At Chewonki, we start our day with morning chores. Everyone is assigned to a specific area on campus and we all do our part to help keep communal spaces clean and functioning. But one cabin’s morning looks a little bit different. For two weeks every semester, each cabin does farm chores, which involves waking up a half-hour earlier, heading over to the farm and helping to clean the barn and take care of all the animals. My cabin was up first.
My job on the farm, along with one other cabin-mate, was looking after the cows. We would usually start with milking, which takes about 10-15 minutes. Then we would bring out bales of hay for the cows, fill their water bucket, muck out their covered area and cover it with fresh hay. Our tasks also included throwing down more hay from the hayloft, clearing out the milk room, sweeping the barn and filling the barn cats’ bowl with fresh milk.
Throughout my two weeks working there I learned more than I could have possibly imagined about the farm. It was a different type of learning than I was used to; I actually didn’t even realize that I was learning. I wasn’t being taught in a school room setting about sustainability, cow breeds, or the milking process. I wasn’t listening to a teacher drone on about farming–I was living it. This was hands-on, incredibly-relevant-to-my-life, learning. I now know how many stomachs cows have (four), how long dairy cows are milked for, the gestation period of a calf, why cows like second-cut hay more than first, and so much more.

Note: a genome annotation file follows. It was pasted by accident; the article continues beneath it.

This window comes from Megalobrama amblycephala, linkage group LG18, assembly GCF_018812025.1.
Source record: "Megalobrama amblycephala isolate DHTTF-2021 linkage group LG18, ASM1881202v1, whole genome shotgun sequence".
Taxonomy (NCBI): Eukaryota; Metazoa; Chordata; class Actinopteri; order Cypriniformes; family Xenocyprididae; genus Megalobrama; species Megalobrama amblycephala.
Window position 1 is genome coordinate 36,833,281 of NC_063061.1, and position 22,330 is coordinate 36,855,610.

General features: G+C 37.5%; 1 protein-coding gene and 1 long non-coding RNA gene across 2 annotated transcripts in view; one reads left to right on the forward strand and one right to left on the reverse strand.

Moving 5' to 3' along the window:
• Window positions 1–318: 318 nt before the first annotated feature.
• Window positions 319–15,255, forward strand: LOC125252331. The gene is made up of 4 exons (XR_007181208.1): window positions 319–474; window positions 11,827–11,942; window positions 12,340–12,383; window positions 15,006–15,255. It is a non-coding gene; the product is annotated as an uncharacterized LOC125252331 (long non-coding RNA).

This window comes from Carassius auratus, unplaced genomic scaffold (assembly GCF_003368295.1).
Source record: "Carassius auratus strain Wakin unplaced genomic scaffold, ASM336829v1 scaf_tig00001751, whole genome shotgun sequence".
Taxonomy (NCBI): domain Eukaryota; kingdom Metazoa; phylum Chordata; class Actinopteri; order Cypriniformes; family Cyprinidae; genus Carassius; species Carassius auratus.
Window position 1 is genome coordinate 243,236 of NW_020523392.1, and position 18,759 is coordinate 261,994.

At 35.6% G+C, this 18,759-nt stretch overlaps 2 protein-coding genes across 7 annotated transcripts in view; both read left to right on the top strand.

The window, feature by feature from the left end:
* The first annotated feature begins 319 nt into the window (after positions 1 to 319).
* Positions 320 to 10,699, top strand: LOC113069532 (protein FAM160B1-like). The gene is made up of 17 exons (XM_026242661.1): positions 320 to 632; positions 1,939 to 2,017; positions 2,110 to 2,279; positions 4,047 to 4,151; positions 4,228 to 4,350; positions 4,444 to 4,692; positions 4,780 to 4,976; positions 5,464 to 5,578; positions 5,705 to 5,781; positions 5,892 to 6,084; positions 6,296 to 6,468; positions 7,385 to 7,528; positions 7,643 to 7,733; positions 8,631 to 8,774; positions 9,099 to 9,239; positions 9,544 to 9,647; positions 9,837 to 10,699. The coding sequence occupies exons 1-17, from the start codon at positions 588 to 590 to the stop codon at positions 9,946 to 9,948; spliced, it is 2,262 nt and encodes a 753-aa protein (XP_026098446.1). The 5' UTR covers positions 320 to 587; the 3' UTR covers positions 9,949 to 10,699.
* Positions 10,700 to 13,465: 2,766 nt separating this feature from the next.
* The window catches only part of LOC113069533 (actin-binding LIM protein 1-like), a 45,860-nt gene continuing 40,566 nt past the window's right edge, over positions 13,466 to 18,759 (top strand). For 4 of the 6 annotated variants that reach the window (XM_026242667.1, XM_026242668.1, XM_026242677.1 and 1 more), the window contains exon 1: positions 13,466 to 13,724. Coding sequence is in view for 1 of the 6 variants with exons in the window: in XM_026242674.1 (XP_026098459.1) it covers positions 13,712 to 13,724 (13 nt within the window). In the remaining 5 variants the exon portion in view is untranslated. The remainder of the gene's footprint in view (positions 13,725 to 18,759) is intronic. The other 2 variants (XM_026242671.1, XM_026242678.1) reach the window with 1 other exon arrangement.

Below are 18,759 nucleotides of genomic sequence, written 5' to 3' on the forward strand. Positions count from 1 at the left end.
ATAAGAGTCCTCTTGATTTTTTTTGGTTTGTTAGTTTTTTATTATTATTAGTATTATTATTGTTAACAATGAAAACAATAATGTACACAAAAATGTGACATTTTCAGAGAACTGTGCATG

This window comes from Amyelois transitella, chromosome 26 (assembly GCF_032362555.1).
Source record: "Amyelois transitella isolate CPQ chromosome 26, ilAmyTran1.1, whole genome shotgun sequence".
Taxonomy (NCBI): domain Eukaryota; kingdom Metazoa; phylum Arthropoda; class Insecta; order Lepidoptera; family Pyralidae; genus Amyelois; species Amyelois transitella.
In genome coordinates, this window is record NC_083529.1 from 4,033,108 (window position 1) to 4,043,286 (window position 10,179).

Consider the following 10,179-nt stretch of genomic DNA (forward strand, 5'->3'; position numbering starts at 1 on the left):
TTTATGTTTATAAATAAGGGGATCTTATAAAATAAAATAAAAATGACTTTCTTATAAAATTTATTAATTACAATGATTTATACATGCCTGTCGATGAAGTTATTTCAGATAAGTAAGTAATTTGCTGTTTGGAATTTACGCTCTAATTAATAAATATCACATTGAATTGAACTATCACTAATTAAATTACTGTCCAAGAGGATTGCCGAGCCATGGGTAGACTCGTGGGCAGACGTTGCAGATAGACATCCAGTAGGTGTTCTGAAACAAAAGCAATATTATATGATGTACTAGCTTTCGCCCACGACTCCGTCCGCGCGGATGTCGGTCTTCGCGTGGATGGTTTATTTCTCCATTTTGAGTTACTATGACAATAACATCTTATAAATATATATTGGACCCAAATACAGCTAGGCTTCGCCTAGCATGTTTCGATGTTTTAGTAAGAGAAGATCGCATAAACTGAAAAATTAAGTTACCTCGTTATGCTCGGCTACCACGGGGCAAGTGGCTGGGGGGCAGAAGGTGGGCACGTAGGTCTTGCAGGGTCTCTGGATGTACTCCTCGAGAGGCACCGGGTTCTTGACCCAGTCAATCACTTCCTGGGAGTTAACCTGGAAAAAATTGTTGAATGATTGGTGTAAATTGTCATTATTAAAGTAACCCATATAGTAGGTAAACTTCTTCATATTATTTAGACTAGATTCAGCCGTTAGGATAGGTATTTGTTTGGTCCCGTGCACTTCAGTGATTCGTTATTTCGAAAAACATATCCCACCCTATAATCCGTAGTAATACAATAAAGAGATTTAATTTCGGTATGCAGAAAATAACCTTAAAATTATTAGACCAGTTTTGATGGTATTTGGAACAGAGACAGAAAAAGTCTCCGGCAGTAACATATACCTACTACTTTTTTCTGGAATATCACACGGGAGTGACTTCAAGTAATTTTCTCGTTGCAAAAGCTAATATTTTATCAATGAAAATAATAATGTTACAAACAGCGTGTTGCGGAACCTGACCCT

None of this knowledge was forced, I just found I was naturally curious. Sitting and milking a cow for a quarter of an hour will do that do you. You want to know why you’re doing what you’re doing and about the animal you’re doing it to. It wasn’t part of any curriculum, just from casual conversation with Hillary and Lisa (two of Chewonki’s farmers) while sitting on crates on opposite sides of a cow’s udder.
The end of farm chores was bittersweet–definitely more bitter than sweet. I was glad for the extra 30 minutes of sleep at first, but I’ve found it’s actually more difficult to get up in the morning without the prospect of seeing Hazel (the youngest cow) waiting by the gate for her breakfast. I miss looking at the sunrise from over by the chicken coop, seeing how excited the pigs were for their slop, and the quiet walk to the farm with my cabin-mates every morning. Above all I miss being a part of something bigger than myself before even sitting down to breakfast.
Starting the day in the dark hours of the morning by shoveling cow manure into a smelly pig pen by the light of a headlamp may not sound like everyone’s cup of tea. But as it turns out, it was mine.
Lucy, Groton School, MA